Kismet on OSX

Compiling Kismet on OSX

Kismet is capable of running on OSX and capturing data on OSX natively.

Building Kismet

Kismet should build on OSX directly, but requires some libraries be installed.

  1. Install XCode from the Apple App Store. You may be prompted, during the course of installing MacPorts, to install other components of XCode and the XCode command-line utilities.

  2. Install a ports library; for example:

    • MacPorts from
    • HomeBrew from
  3. Install the needed external libraries; if prompted to install other necessary libraries or tools, of course say yes:

    • For macports:

      $ sudo port install libmicrohttpd pcre protobuf-c protobuf-cpp libusb

    • For brew:

      $ brew install libmicrohttpd pcre protobuf protobuf-c libusb

  4. Install any desired external tools; to capture sensors using a rtl-sdr USB device and the rtl_433 tool, you will need a USB device, the librtlsdr library, and the rtl_433 tool set up. You should be able to follow the guides on for more information.

  5. Install python2 and pip. pip is the Python package manager; depending on your configuration it may be called py-pip; for example:

    • For macports:
      $ sudo port install py-pip

    Kismet uses Python to capture from rtl_433 and for other plugin functions; installing pip will allow Python to fetch additional libraries automatically.

  6. Make a source directory for Kismet (optional, but recommended)
    $ mkdir src`
  7. Get the Kismet code by running, from within your src directory, the following:

    $ git clone
  8. Configure Kismet. You’ll likely need to pass some options to tell the OSX compilers where to find the libraries and headers. From within your kismet directory, run:

    $ export CFLAGS="-I/opt/local/include" 
    $ export LDFLAGS="-L/opt/local/lib" 
    $ export CPPFLAGS="-I/opt/local/include"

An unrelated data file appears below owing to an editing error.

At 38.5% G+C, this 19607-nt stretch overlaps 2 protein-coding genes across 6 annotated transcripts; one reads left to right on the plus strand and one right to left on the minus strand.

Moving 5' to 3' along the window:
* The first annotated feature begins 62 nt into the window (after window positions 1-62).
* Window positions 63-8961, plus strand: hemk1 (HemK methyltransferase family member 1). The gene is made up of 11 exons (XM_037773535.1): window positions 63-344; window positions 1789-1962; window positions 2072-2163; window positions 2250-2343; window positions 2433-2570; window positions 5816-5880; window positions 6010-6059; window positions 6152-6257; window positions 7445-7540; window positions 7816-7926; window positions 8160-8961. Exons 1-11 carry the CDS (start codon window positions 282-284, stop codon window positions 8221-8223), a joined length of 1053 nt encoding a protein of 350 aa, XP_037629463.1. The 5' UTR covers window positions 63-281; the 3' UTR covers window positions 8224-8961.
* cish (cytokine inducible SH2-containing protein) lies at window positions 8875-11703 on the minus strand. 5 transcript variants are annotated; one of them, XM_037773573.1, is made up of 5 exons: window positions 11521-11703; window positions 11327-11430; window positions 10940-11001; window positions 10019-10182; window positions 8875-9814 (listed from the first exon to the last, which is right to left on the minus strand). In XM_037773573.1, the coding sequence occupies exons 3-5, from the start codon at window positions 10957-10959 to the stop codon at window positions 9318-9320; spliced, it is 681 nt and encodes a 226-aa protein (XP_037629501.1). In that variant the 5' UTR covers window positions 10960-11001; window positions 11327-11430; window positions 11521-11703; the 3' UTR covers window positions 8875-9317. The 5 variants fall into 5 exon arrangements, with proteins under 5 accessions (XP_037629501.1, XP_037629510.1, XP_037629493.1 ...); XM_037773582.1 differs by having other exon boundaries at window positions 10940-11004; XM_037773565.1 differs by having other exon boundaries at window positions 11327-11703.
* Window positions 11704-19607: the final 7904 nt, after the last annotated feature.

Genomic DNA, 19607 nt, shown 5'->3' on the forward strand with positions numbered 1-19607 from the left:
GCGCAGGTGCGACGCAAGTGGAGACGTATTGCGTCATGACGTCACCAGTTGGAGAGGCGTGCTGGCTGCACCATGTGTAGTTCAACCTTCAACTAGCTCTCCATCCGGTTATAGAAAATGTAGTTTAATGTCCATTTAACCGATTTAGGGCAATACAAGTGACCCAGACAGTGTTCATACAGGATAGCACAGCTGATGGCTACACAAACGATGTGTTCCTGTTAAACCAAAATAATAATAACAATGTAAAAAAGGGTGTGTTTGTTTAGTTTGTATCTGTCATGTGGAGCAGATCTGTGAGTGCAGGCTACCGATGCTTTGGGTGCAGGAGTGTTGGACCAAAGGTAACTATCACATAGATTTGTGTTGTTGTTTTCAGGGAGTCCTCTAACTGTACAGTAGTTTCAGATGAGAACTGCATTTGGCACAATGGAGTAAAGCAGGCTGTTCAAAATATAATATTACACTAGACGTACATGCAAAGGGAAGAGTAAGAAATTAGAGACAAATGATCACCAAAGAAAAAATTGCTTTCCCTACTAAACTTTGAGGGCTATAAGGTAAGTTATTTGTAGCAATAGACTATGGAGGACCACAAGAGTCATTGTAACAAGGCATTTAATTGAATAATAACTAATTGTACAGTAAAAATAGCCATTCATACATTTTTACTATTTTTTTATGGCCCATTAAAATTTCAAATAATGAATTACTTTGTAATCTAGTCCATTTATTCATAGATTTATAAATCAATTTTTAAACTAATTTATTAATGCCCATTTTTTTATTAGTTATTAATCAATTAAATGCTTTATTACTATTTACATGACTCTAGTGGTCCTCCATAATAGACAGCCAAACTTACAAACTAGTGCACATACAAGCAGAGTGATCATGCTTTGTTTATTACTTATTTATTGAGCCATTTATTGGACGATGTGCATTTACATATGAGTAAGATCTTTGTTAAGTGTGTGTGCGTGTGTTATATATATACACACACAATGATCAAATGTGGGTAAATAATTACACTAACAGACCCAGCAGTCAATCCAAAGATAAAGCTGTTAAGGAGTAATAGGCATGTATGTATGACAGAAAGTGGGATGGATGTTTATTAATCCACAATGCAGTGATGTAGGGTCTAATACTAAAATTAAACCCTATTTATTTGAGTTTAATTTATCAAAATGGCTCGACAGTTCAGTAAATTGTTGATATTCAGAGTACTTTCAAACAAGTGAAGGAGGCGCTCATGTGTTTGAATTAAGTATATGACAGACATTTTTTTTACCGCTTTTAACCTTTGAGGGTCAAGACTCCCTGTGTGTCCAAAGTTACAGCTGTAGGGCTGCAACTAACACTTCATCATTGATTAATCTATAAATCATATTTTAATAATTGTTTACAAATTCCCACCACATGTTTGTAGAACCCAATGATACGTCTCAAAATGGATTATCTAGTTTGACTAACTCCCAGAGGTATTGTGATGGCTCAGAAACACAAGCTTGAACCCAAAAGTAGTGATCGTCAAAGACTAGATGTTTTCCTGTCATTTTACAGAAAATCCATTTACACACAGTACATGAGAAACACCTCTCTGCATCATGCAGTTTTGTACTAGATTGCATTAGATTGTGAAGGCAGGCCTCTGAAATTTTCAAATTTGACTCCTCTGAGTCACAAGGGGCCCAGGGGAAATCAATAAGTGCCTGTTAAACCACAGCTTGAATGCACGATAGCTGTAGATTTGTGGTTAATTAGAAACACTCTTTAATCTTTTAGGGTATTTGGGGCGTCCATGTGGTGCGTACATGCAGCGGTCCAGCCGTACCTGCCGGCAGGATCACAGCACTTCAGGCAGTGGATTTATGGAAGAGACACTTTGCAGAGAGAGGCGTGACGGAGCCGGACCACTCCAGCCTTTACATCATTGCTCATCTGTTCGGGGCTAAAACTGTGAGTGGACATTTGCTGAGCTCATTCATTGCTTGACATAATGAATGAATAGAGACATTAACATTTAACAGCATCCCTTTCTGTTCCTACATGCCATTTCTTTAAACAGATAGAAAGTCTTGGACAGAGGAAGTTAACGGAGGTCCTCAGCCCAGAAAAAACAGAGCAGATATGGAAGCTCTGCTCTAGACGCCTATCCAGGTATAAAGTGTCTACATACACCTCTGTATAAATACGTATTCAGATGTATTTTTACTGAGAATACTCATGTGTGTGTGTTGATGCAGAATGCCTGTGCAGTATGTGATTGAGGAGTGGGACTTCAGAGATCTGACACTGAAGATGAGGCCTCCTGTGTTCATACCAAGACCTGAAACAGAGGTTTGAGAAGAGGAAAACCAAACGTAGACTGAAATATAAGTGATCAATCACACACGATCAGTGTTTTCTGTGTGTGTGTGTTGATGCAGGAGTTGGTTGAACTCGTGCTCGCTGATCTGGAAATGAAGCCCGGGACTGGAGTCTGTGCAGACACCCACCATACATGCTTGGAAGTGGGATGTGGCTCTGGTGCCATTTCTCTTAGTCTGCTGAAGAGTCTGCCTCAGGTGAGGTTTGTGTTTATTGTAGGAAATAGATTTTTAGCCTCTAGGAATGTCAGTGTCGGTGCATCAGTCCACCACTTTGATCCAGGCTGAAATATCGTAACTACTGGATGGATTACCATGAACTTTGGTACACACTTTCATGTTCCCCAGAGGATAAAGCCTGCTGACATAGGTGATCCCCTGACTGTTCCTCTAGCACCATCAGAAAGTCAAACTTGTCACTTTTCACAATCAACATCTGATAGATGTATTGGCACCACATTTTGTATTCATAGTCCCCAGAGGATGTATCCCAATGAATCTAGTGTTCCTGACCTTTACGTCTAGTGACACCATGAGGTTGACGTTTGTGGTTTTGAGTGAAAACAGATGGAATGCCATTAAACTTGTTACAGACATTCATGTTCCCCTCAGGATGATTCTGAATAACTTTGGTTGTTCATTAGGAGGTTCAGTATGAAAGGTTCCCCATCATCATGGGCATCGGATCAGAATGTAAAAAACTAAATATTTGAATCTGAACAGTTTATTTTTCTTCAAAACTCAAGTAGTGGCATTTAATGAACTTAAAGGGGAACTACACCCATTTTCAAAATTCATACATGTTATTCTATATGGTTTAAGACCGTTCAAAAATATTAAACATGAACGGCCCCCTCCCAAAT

$ ./configure
  9. Compile Kismet.
    $ make

    There will be some warnings - generally they can be ignored. As the OSX port evolves, the warnings will be cleaned up.

    As with installation on Linux, you can accelerate the process by adding -j#, depending on how many CPUs you have.

    $ make -j4
  10. Install Kismet
    $ sudo make suidinstall

    make suidinstall will install the Kismet helpers as suid-root, executeable by users in the staff group in OSX. There is more information on the suidinstall method in the Kismet README; in general it increases the overall Kismet security by allowing you to launch Kismet as a normal user; only the packet capture tools will run as root.

Configuring and Running Kismet

Kismet supports both local capture (from CoreWLAN / Apple wireless devices) and remote capture (from embedded Linux devices, etc, over the network).

Kismet will (currently) work only with Wi-Fi devices supported by the built-in Apple drivers; it will not work with USB devices; They use vendor drivers which do not support monitor mode or provide control APIs.

$ kismet

Kismet will list the available Wi-Fi sources in the Data Sources panel of the UI, or sources can be configured from the command line or the Kismet config files.

$ kismet -c en1

For more information on configuring Kismet in general, as well as logging formats and other Kismet features, be sure to check out the normal Kismet README file.

Connect to Kismet

The Kismet web UI should be accessible on the OSX system by going to http://localhost:2501 with your browser.

The first time you visit the Kismet UI you’ll be prompted to create a password and log in.